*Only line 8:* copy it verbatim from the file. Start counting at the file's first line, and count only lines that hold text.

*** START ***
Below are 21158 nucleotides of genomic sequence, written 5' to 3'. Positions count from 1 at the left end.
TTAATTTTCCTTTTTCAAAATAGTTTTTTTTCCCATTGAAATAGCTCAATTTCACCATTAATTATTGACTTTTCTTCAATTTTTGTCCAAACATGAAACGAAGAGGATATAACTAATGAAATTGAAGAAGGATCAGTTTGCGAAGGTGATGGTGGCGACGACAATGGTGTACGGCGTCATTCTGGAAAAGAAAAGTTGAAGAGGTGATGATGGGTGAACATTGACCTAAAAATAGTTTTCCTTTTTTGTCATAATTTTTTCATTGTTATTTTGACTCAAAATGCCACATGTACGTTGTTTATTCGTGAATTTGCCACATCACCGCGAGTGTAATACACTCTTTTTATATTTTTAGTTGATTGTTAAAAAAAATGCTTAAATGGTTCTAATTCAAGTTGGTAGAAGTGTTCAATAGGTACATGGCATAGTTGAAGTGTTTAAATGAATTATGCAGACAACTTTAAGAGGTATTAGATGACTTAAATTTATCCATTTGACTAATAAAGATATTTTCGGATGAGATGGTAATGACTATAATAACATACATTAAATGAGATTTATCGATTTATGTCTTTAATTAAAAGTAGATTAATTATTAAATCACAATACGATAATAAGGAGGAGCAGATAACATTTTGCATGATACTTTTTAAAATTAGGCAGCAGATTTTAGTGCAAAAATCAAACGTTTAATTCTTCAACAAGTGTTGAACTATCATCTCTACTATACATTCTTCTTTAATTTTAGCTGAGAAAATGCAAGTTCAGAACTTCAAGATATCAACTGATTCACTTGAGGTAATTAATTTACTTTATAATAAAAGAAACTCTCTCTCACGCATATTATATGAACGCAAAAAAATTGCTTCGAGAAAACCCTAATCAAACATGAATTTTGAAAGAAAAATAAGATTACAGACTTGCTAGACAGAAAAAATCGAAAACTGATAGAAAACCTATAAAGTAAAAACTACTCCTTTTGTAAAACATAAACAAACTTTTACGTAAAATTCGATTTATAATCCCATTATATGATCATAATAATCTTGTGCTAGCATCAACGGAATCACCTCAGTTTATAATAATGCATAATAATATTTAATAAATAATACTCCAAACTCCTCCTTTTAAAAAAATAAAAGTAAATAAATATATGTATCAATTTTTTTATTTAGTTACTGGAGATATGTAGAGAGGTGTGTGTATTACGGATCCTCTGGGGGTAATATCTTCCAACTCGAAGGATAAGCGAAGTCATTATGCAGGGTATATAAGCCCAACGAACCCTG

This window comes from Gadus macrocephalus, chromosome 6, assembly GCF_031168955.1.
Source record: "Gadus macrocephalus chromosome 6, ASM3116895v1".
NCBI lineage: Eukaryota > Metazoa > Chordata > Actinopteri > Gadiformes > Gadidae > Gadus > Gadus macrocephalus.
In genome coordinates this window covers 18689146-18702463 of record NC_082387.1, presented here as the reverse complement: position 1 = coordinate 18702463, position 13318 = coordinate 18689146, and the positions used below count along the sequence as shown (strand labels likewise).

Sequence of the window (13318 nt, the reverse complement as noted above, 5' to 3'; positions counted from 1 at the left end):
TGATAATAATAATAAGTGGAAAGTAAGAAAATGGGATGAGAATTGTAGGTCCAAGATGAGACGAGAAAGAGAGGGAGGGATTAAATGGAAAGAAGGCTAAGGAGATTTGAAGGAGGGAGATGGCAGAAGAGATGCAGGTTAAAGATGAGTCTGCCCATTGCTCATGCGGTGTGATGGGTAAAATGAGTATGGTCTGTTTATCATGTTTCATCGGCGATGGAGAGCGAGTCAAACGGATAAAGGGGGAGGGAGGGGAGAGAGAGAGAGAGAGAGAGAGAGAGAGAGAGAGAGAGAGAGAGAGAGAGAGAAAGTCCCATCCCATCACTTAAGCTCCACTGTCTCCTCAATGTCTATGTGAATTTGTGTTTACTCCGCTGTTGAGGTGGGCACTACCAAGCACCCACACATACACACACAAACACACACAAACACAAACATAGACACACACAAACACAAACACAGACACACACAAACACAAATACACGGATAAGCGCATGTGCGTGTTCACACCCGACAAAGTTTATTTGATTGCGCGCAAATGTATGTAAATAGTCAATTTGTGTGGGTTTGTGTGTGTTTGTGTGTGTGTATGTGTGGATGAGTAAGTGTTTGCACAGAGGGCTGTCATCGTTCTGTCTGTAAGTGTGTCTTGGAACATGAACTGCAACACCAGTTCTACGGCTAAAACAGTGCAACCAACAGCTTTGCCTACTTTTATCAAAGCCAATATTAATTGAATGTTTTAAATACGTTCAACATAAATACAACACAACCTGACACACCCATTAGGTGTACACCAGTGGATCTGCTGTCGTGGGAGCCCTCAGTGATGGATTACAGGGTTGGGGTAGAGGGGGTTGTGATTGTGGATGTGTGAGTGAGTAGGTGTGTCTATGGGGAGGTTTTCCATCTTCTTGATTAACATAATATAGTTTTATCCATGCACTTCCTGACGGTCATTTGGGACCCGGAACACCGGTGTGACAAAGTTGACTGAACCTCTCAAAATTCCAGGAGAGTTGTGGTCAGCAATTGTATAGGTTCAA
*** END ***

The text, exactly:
TGATAATAATAATAAGTGGAAAGTAAGAAAATGGGATGAGAATTGTAGGTCCAAGATGAGACGAGAAAGAGAGGGAGGGATTAAATGGAAAGAAGGCTAAGGAGATTTGAAGGAGGGAGATGGCAGAAGAGATGCAGGTTAAAGATGAGTCTGCCCATTGCTCATGCGGTGTGATGGGTAAAATGAGTATGGTCTGTTTATCATGTTTCATCGGCGATGGAGAGCGAGTCAAACGGATAAAGGGGGAGGGAGGGGAGAGAGAGAGAGAGAGAGAGAGAGAGAGAGAGAGAGAGAGAGAGAGAGAGAGAAAGTCCCATCCCATCACTTAAGCTCCACTGTCTCCTCAATGTCTATGTGAATTTGTGTTTACTCCGCTGTTGAGGTGGGCACTACCAAGCACCCACACATACACACACAAACACACACAAACACAAACATAGACACACACAAACACAAACACAGACACACACAAACACAAATACACGGATAAGCGCATGTGCGTGTTCACACCCGACAAAGTTTATTTGATTGCGCGCAAATGTATGTAAATAGTCAATTTGTGTGGGTTTGTGTGTGTTTGTGTGTGTGTATGTGTGGATGAGTAAGTGTTTGCACAGAGGGCTGTCATCGTTCTGTCTGTAAGTGTGTCTTGGAACATGAACTGCAACACCAGTTCTACGGCTAAAACAGTGCAACCAACAGCTTTGCCTACTTTTATCAAAGCCAATATTAATTGAATGTTTTAAATACGTTCAACATAAATACAACACAACCTGACACACCCATTAGGTGTACACCAGTGGATCTGCTGTCGTGGGAGCCCTCAGTGATGGATTACAGGGTTGGGGTAGAGGGGGTTGTGATTGTGGATGTGTGAGTGAGTAGGTGTGTCTATGGGGAGGTTTTCCATCTTCTTGATTAACATAATATAGTTTTATCCATGCACTTCCTGACGGTCATTTGGGACCCGGAACACCGGTGTGACAAAGTTGACTGAACCTCTCAAAATTCCAGGAGAGTTGTGGTCAGCAATTGTATAGGTTCAA